The metro stop closest to my office is on the red line and I live closest to the blue/orange. This necessitates a change at Metro Center, something I don't particularly enjoy. When I decide to take the Metro home, it has been my habit to bike from work to one of the nearer blue/orange stations, normally Farragut West (on this ride, McPherson Square). This is primarily a downhill ride that follows my normal route home and it's all right- though this time, maybe, wasn't the most fun. I'll return to that in a little. I don't know, however, why it has never occurred to my to start my trip with a ride of the red line at Tenleytown and then bike the final two miles from Union Station to home. In many ways, that seems much more sensible. This might be, in part, to my deeply held aversion to that metro line on account of my formerly, in my pre-bikey life, having taken it from Takoma to Tenley, an hour long u-shaped ride into, through, and out of downtown DC. But, more likely, my decision to ride to Farragut or McPherson more echoes my desire to just get on the bike and go and put as much distance between me and my workday as I can.
Though, when one tries to accomplish this on a CaBi and in the snow, the distance is hard-won. On the initial ride down Massachusetts from Ward Circle, the Bikeshare bike reached it's maximum speed and I sputtered and puttered as drivers zipped past. Though I wasn't going particularly fast, it was fast enough that the falling snowflakes pelted my face and stung like needles or nettles. I wanted to ride my out of this problem, to try to summon some vitality and power the bike with a greater effort in my legs, but this didn't seem to work and I felt pokey and slow and poked by the snow and altogether unhappy at my failing to bring with me a headcovering of any kind. Unsolicited advice for bike commuters or anyone who might at some point be inclined to think of taking a bicycle for transportation: always have with you a hat. No exceptions. It really does make a difference. This unsolicited advice is brought to you by silktophats.eu. The .eu means it's classy. Also, gloves aren't a bad idea either.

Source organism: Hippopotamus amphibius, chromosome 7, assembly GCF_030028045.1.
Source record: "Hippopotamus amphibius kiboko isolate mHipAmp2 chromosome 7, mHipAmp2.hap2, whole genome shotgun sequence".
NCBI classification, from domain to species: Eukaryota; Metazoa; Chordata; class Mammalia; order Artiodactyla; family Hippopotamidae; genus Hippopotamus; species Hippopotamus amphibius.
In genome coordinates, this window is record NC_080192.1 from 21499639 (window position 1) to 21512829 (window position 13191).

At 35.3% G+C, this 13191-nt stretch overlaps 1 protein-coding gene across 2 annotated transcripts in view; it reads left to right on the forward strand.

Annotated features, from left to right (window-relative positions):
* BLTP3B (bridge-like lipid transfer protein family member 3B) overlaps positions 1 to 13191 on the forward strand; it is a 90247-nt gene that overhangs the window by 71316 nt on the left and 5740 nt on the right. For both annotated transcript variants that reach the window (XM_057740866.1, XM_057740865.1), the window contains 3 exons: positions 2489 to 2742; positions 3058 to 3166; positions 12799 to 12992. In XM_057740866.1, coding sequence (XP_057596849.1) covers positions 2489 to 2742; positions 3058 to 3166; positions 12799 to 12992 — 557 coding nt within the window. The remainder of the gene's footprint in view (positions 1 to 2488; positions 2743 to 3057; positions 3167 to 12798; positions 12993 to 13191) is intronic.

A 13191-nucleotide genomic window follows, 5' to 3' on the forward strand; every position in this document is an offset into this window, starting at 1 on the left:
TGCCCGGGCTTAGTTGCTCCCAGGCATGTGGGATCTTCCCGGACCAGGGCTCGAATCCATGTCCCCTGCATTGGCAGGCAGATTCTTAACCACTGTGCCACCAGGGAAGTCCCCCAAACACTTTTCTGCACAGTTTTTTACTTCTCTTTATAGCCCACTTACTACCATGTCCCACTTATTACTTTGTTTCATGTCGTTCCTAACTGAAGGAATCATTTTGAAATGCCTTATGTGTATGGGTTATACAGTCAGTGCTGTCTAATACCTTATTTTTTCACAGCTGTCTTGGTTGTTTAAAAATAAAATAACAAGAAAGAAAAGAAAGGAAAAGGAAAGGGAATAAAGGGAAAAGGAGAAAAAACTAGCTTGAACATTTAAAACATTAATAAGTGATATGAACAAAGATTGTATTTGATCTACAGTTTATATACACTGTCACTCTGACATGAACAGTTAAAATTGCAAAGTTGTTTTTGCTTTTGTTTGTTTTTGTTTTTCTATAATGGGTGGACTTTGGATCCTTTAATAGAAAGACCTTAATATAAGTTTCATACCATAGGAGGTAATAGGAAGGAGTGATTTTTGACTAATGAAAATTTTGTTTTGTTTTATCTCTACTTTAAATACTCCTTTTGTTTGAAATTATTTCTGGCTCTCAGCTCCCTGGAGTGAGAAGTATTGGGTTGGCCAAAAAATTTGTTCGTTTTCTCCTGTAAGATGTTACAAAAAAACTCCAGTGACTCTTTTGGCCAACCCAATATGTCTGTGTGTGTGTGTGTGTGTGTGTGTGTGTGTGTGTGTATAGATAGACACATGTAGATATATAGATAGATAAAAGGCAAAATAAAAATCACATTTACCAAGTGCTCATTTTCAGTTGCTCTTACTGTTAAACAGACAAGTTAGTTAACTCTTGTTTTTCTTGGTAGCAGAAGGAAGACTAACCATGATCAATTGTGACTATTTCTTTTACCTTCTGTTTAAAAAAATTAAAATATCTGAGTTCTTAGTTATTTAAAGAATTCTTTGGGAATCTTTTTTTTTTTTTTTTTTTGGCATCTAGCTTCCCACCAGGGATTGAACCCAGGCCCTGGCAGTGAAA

I thought that maybe I should ride on the sidewalk since that seemed safer, in that I'd be farther away from cars, but it turns out that it wasn't safer as I was, riding there, much closer to ice. Ice and snow, more than car and driver, is the greater enemy to the inclement weather cyclist. Though the CaBi handled the snow well (thanks, giant tires and drum brakes!), I did feel much more comfortable on the road, like normal. There's almost never any need to take evasive actions. It's riding a bike home, not navigating an asteroid field. I think that we bike commuters can tend to over-complicate things.
New Hampshire Avenue is under construction and the intersection with 21st Street is a total disaster. There are concrete barriers and no sidewalk on the east side of 21st, but this doesn't stop intrepid pedestrians from attempting to walk up that side of the street. This is madness! There's absolutely no accommodation for pedestrians at all and thanks to the barriers, the street is only a little more than one car width wide. On this ride, I rode passed a woman, dragging along behind her wheel luggage, who squeezed between the barriers and the car traffic stopped at the light. This is a real mess and, while the construction is only temporary, I worry that this situation is going to result in a pretty serious crash.
L Street to 15th Street, but the light was green at 15th and I didn't know how to handle turning right on to the cycle track because I only realized too late that I wanted to turn on 15th to dock at McPherson, so I rode to the other side of the intersection and then cut across the street to ride on the sidewalk. Yup, I was the jerk riding on the sidewalk (illegally) when there's a cycle track on the other side of the street. I'm not sure how much I believe in the effectiveness of penance, but I do believe in unfailing karma and I'm sure that my punishment, just and equal, will be meted out by the Universe soon enough. You'll probably even read about it here. Turning right from the cycle track during green light still baffles me a little. The design doesn't really accommodate one stopping in the bike lane, so guess I should've just ridden slower to catch a red light.
Only two docks at 15th and K and I walked into the wrong Metro entrance at McPherson. I saw a mouse on the platform. It was causing quite a hubbub. The train didn't take very long to arrive (by DC standards) and I got a seat and I sat there until I got off the train to walk home.